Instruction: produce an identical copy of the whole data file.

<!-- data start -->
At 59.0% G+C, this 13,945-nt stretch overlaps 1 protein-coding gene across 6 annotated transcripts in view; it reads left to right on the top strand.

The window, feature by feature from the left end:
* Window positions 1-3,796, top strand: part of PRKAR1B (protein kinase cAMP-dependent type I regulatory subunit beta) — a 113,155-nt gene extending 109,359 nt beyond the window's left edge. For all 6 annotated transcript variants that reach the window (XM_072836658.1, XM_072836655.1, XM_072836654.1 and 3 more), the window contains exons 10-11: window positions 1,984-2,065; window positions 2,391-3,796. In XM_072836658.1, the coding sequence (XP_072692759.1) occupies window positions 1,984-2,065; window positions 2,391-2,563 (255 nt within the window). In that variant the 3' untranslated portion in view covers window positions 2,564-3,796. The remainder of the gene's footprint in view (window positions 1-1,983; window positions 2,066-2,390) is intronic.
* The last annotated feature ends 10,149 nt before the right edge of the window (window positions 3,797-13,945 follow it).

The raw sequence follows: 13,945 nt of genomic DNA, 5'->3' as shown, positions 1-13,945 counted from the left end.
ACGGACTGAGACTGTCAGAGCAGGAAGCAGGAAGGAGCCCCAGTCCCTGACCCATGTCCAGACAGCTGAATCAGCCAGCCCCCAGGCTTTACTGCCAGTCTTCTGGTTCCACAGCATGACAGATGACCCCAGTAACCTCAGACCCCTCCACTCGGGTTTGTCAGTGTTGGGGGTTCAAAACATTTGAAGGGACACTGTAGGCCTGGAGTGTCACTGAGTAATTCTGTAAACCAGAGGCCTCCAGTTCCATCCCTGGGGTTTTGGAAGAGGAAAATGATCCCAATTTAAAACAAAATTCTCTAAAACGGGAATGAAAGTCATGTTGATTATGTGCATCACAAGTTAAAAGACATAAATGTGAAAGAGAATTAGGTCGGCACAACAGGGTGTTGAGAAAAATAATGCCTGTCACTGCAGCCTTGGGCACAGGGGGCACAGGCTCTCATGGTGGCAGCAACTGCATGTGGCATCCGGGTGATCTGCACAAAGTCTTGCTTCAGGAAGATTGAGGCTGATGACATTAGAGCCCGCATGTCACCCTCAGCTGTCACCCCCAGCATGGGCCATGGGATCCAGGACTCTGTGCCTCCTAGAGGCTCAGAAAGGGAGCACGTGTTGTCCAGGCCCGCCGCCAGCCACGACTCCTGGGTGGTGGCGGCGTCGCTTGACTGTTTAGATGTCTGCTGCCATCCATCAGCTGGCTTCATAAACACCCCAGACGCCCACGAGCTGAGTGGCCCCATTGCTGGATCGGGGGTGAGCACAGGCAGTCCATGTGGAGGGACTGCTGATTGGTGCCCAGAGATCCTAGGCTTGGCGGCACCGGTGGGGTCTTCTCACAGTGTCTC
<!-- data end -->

At 59.0% G+C, this 13,945-nt stretch overlaps 1 protein-coding gene across 6 annotated transcripts in view; it reads left to right on the top strand.

The window, feature by feature from the left end:
* Window positions 1-3,796, top strand: part of PRKAR1B (protein kinase cAMP-dependent type I regulatory subunit beta) — a 113,155-nt gene extending 109,359 nt beyond the window's left edge. For all 6 annotated transcript variants that reach the window (XM_072836658.1, XM_072836655.1, XM_072836654.1 and 3 more), the window contains exons 10-11: window positions 1,984-2,065; window positions 2,391-3,796. In XM_072836658.1, the coding sequence (XP_072692759.1) occupies window positions 1,984-2,065; window positions 2,391-2,563 (255 nt within the window). In that variant the 3' untranslated portion in view covers window positions 2,564-3,796. The remainder of the gene's footprint in view (window positions 1-1,983; window positions 2,066-2,390) is intronic.
* The last annotated feature ends 10,149 nt before the right edge of the window (window positions 3,797-13,945 follow it).

The raw sequence follows: 13,945 nt of genomic DNA, 5'->3' as shown, positions 1-13,945 counted from the left end.
ACGGACTGAGACTGTCAGAGCAGGAAGCAGGAAGGAGCCCCAGTCCCTGACCCATGTCCAGACAGCTGAATCAGCCAGCCCCCAGGCTTTACTGCCAGTCTTCTGGTTCCACAGCATGACAGATGACCCCAGTAACCTCAGACCCCTCCACTCGGGTTTGTCAGTGTTGGGGGTTCAAAACATTTGAAGGGACACTGTAGGCCTGGAGTGTCACTGAGTAATTCTGTAAACCAGAGGCCTCCAGTTCCATCCCTGGGGTTTTGGAAGAGGAAAATGATCCCAATTTAAAACAAAATTCTCTAAAACGGGAATGAAAGTCATGTTGATTATGTGCATCACAAGTTAAAAGACATAAATGTGAAAGAGAATTAGGTCGGCACAACAGGGTGTTGAGAAAAATAATGCCTGTCACTGCAGCCTTGGGCACAGGGGGCACAGGCTCTCATGGTGGCAGCAACTGCATGTGGCATCCGGGTGATCTGCACAAAGTCTTGCTTCAGGAAGATTGAGGCTGATGACATTAGAGCCCGCATGTCACCCTCAGCTGTCACCCCCAGCATGGGCCATGGGATCCAGGACTCTGTGCCTCCTAGAGGCTCAGAAAGGGAGCACGTGTTGTCCAGGCCCGCCGCCAGCCACGACTCCTGGGTGGTGGCGGCGTCGCTTGACTGTTTAGATGTCTGCTGCCATCCATCAGCTGGCTTCATAAACACCCCAGACGCCCACGAGCTGAGTGGCCCCATTGCTGGATCGGGGGTGAGCACAGGCAGTCCATGTGGAGGGACTGCTGATTGGTGCCCAGAGATCCTAGGCTTGGCGGCACCGGTGGGGTCTTCTCACAGTGTCTC